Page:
Nursing at St. Peter Hospital

Practicing the art and science of nursing

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We joined the ranks of the top four percent of hospitals in the nation by earning the coveted Magnet recognition from the American Nurses Credentialing Center® on the centennial year of the death of the foundress of nursing – Florence Nightingale. Nurses across the globe have taken on the goal to create a healthier world by nurses contributing to the United Nations Millennium Development goals. While the MDGs center around several sectors - including health, poverty, education, gender and the environment - all eight focus the world's attention on critical issues which impact upon the health of humanity as a whole. Providence nurses play a critical role in our community and the community abroad on mission trips to contribute to these goals as they practice the art and science of nursing in the foot steps of Florence Nightingale and the nurses of Providence before them.

“Nursing is an art: and if it is to be made an art,
it requires an exclusive devotion as hard a preparation,
as any painter's or sculptor's work;
for what is having to do with dead canvas or dead marble, compared with having to do with the living body, the temple of God's spirit?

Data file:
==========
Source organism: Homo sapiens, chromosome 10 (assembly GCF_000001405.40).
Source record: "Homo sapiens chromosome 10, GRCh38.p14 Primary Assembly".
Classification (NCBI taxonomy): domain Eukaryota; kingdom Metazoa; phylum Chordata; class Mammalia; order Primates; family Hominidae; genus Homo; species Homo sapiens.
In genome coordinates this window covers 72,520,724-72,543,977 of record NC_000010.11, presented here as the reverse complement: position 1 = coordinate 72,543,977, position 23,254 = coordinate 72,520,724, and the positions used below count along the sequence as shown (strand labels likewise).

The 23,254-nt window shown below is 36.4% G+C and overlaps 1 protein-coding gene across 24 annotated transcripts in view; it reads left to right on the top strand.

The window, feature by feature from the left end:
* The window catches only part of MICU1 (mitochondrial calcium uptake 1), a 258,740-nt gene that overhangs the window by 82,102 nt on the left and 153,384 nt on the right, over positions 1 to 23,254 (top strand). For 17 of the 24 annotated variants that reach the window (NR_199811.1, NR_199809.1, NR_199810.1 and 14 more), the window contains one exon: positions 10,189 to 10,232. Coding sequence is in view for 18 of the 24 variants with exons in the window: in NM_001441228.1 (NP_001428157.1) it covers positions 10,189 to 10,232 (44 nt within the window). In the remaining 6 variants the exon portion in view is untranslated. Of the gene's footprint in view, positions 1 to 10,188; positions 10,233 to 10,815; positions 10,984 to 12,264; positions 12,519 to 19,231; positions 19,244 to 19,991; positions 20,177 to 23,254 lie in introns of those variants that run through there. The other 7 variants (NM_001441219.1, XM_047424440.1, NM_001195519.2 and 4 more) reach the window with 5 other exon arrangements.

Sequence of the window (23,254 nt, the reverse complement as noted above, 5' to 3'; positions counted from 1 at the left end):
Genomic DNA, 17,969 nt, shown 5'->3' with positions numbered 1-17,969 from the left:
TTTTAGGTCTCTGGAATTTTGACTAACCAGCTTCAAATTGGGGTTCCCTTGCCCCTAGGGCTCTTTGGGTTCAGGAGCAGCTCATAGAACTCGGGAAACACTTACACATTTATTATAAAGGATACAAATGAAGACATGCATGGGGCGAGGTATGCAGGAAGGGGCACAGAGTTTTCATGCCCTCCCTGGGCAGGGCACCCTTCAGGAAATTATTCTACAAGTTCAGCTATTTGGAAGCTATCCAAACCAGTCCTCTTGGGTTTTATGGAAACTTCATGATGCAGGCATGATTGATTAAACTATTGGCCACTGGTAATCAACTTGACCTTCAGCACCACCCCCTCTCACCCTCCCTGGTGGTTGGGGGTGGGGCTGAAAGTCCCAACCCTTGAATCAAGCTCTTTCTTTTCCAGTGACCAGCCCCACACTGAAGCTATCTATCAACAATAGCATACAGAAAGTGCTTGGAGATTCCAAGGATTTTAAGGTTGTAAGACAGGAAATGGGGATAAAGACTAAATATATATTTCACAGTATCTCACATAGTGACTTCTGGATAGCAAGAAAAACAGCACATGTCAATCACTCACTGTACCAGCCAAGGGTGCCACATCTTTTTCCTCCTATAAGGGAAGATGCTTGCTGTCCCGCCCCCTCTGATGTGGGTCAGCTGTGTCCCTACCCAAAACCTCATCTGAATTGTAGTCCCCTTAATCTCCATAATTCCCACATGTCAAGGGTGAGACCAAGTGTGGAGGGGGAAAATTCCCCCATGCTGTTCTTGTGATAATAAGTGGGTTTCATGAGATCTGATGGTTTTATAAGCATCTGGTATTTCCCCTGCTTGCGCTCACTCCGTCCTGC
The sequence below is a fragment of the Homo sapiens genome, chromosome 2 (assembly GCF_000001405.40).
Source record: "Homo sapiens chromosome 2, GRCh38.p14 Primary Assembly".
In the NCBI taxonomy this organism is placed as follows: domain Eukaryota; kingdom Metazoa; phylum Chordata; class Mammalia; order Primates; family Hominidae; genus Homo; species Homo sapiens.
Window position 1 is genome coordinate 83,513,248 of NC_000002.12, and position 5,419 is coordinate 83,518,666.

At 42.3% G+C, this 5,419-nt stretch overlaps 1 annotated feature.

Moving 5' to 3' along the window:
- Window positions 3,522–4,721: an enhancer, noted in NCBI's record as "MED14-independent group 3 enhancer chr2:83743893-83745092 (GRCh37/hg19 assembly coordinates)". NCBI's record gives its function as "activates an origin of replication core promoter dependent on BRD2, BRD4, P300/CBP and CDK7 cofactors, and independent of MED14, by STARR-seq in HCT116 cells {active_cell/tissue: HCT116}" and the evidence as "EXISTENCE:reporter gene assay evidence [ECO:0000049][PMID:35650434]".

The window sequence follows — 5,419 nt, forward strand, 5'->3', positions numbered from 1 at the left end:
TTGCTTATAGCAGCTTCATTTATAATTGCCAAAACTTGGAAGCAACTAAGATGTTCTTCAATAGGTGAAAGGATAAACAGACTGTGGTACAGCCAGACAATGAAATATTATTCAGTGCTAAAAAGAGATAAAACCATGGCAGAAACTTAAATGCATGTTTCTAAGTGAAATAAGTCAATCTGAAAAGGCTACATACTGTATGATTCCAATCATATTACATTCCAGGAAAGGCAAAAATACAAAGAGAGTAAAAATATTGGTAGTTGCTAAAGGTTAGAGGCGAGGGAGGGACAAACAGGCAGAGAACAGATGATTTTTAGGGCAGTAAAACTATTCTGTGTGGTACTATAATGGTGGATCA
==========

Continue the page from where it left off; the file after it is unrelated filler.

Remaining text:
It is one of the Fine Arts: I had almost said, the finest of Fine Arts.”
- Florence Nightingale

As Providence nurses we are committed to the Sisters of Providence and to serve their Mission. Each of us has been called to bring compassionate care to those in need, especially the poor and vulnerable.

Our nursing excellence will continue to blossom as we move into the future and draw strength from the unity of our nurses as People of Providence - deeply rooted in our history – with a deep sense of belonging and caring for our patients.

Our nurses take forward the words of Florence Nightingale as they care for our patients,"When I am no longer even a memory, just a name, I hope my voice perpetuates the great work of my life."

Magnet recognition

Providence St. Peter Hospital has joined the ranks of the top four percent of hospitals in the nation by earning the coveted “Magnet®” recognition from the American Nurses Credentialing Center®. The Magnet Recognition Program® recognizes the top health care organizations in the nation for providing nursing excellence.

Only two other hospitals in Washington State, the University of Washington and Seattle Children’s Hospital, have garnered this top honor.

Research shows there are clear benefits to hospitals that are awarded Magnet status and to the communities they serve:

  • Health care consumers have more confidence in the overall quality of a hospital if it has achieved the level of excellence established by the Magnet Recognition Program.
  • Magnet designated facilities consistently outperform other facilities in recruiting and retaining nurses resulting in increased stability in patient care and patient satisfaction.
  • Because quality nursing is one of the most important factors in enlisting high-caliber physicians and specialists, Magnet status becomes an attractive force that extends to the entire facility.